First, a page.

SnO2 activated Cr2O3 thick film is also investigated to sense Ethanol and LPG gas [77]. Instead of pure sensor the sensing response to ethanol is found to be two times for SnO2 activated Cr2O3 thick film sensors. The addition of tin chloride solution on the sensor surface brought maximum reduction in activation energy of base materials and hence enhancing the sensing response to ethanol. The ethanol gas sensing reaction occurs under two different ways i.e. either dehydration or dehydrogenation process due to acidic nature or basic nature of sensor material respectively [78,79]. Organic materials, such as poly pyrrole (PPy), poly aniline (PANI), and metaphthalocyanines, have been used for enhancing the gas sensing characteristics for a long time [80-83]. These materials provide long response time due to the orderly structure hinders. Organic materials doped nanomaterials like Poly Aniline (PANI), Poly Aniline/Titanium dioxide (PANI/TiO2), Poly Aniline/Tin Oxide (PANI/SnO2) and Poly Aniline/thin films developed by in-situ self assembly method were also investigated for NH3 gas sensing application [84]. PANI/TiO2 nanocomposite thin film sensor showed optimum NH3 gas-sensing characteristics rather than pure organic material based thin film sensor and their other composites. PANI doped nanocomposite thin film sensors have shown faster response/recovery rate, higher sensitivity, better reproducibility and long-term stability. Such characteristics reveal that PANI nanocomposite thin film sensors are highly potential candidates for NH3 detection, and perspective for electronic nose application.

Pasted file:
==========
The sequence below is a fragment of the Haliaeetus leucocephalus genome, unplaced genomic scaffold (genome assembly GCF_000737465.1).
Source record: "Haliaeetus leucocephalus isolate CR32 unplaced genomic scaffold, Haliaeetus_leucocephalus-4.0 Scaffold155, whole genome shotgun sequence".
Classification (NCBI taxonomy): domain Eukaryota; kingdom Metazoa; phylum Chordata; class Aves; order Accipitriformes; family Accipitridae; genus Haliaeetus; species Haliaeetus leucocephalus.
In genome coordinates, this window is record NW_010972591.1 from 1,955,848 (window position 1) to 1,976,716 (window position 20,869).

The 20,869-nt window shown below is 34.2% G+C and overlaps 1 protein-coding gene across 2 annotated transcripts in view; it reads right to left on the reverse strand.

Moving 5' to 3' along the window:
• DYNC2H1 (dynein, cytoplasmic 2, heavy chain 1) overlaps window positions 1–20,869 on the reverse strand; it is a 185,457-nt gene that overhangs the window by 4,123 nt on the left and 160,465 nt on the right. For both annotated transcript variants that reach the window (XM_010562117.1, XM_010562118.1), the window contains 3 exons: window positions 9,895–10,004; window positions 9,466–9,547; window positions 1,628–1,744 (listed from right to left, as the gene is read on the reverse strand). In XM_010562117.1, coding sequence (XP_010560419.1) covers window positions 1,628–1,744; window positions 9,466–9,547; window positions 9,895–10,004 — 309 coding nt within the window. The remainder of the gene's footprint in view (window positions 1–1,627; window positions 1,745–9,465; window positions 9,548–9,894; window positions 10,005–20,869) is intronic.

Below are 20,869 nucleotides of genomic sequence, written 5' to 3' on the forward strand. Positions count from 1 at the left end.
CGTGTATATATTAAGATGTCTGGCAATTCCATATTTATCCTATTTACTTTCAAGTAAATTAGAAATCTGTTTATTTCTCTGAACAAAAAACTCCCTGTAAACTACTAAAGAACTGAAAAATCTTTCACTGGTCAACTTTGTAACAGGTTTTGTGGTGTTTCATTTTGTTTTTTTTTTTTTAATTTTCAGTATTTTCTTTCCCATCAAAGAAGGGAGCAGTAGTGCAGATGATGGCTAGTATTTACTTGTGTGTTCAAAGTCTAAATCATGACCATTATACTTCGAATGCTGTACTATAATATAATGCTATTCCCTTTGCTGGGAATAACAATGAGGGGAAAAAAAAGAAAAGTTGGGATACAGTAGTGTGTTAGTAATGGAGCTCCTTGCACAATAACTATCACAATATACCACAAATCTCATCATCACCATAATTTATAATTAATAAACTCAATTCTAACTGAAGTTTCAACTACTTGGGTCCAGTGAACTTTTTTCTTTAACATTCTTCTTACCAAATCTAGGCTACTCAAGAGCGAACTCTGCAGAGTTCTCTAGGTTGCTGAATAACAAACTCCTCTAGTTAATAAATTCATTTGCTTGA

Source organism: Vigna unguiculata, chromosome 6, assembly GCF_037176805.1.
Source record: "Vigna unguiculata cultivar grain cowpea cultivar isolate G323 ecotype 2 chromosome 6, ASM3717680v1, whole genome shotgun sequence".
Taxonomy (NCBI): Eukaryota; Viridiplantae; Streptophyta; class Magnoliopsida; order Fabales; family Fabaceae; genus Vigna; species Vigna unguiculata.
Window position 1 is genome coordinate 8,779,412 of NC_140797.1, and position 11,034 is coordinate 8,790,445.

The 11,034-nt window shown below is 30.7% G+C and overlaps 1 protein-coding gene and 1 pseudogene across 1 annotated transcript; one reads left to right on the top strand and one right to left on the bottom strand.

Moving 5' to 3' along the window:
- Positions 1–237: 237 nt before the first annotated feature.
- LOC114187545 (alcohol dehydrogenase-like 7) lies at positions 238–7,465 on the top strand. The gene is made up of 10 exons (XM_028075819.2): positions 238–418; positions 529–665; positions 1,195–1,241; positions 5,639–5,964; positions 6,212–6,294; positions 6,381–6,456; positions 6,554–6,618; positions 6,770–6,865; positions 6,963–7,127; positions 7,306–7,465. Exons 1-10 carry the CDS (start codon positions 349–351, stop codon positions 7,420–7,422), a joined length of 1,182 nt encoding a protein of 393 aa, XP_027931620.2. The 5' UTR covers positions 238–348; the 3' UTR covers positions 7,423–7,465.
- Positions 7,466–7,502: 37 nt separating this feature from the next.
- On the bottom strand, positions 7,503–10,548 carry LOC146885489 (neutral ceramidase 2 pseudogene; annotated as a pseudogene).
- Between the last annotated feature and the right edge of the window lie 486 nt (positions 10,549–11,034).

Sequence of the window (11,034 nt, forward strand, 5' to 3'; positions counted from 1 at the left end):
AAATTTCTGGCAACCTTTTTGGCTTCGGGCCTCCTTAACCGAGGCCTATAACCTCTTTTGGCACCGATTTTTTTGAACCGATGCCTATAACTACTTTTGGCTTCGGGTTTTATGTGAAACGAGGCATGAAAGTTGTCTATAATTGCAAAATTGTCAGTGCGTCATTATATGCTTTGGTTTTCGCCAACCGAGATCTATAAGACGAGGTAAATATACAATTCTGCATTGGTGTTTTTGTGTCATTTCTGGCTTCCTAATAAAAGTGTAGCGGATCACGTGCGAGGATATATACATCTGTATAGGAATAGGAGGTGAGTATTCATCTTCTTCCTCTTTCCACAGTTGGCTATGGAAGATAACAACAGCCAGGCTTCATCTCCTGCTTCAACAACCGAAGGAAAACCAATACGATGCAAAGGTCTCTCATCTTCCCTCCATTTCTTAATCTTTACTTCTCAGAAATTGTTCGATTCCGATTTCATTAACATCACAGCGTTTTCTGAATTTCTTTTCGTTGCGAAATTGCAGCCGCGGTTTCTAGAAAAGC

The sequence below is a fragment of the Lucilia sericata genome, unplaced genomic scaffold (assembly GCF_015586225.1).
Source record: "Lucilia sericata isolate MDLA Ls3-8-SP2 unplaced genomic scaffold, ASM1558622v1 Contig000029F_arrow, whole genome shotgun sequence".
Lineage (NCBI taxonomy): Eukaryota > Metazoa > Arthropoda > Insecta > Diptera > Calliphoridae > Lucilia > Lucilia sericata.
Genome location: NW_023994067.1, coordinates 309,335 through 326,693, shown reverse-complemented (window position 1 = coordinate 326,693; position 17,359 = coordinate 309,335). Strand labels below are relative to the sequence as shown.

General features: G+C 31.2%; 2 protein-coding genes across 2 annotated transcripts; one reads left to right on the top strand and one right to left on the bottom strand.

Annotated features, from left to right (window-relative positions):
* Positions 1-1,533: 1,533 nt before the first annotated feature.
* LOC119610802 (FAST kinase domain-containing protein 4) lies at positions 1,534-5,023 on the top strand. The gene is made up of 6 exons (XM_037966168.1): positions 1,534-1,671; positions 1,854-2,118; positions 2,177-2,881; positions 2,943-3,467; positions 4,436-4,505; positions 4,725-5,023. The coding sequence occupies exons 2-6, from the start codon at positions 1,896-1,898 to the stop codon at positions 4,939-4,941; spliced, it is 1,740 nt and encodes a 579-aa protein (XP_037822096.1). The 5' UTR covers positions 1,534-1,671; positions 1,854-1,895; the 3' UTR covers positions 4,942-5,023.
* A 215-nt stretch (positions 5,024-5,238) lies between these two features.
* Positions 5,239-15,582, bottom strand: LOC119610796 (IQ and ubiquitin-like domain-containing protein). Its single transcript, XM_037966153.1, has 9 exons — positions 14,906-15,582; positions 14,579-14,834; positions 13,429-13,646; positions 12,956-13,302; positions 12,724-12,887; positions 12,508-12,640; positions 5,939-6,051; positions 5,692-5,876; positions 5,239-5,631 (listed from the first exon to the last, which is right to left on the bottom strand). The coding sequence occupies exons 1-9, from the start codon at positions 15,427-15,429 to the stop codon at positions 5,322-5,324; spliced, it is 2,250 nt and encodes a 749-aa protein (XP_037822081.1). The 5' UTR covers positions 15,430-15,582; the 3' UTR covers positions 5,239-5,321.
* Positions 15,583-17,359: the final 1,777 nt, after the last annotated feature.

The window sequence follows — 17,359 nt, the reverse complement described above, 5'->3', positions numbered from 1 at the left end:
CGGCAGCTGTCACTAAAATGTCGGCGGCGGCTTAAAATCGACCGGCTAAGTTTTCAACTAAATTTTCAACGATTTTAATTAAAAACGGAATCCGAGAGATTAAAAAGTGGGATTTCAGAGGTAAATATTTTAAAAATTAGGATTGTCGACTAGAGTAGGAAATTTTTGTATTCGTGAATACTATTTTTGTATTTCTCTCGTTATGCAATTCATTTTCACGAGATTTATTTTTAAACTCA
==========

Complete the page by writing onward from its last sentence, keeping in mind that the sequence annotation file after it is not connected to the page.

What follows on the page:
Many reports are focused on nanomaterials hetero junctions i.e. two layer type nanomaterials development to sense different gases [85-89]. The amorphous/porous nature of the silicon deposited by the plasma enhanced chemical vapor deposition technique was used under bias condition to enhance the sensitivity towards ethanol and water vapors [85]. A higher temperature sensor was reported by Ling and Leach towards humidity and NO2 using a SnO2/WO3 hetero junction in pellet form [86]. Transparent oxides p–n hetero junction diodes based on SrCu2O2–ZnO were fabricated with post-annealing treatment at 923K and the effect of H2 and CO gas introduction on the current–voltage characteristic was studied by Nakamura et al. [87]. Recently, a few reports have emerged for room temperature LPG sensors based on electrochemically deposited p-poly aniline with n-CdTe deposited by the electrochemical method [88]. Ladhe RD et al. [89] was used room temperature soft chemical route for producing n-Bi2S3 films followed by p-CuSCN films onto Fluorine doped Tin Oxide (FTO) coated glass substrates for LPG gas sensor at room temperature. The device exhibited more than 70% response at 1370 ppm of LPG because upper porous structure allowed enough room for the gas species to adsorb and de-adsorb easily at the interface [89]. The nanocomposites of ZnO with CdO synthesized by sol-gel pyrolysis method based on polymeric network of polyvinyl Alcohol (PVA) of nanograin’s diameter varying from 70 to 90 nm were used for CO gas detection. Such nanocomposite exhibits good ability to detect CO gas [90].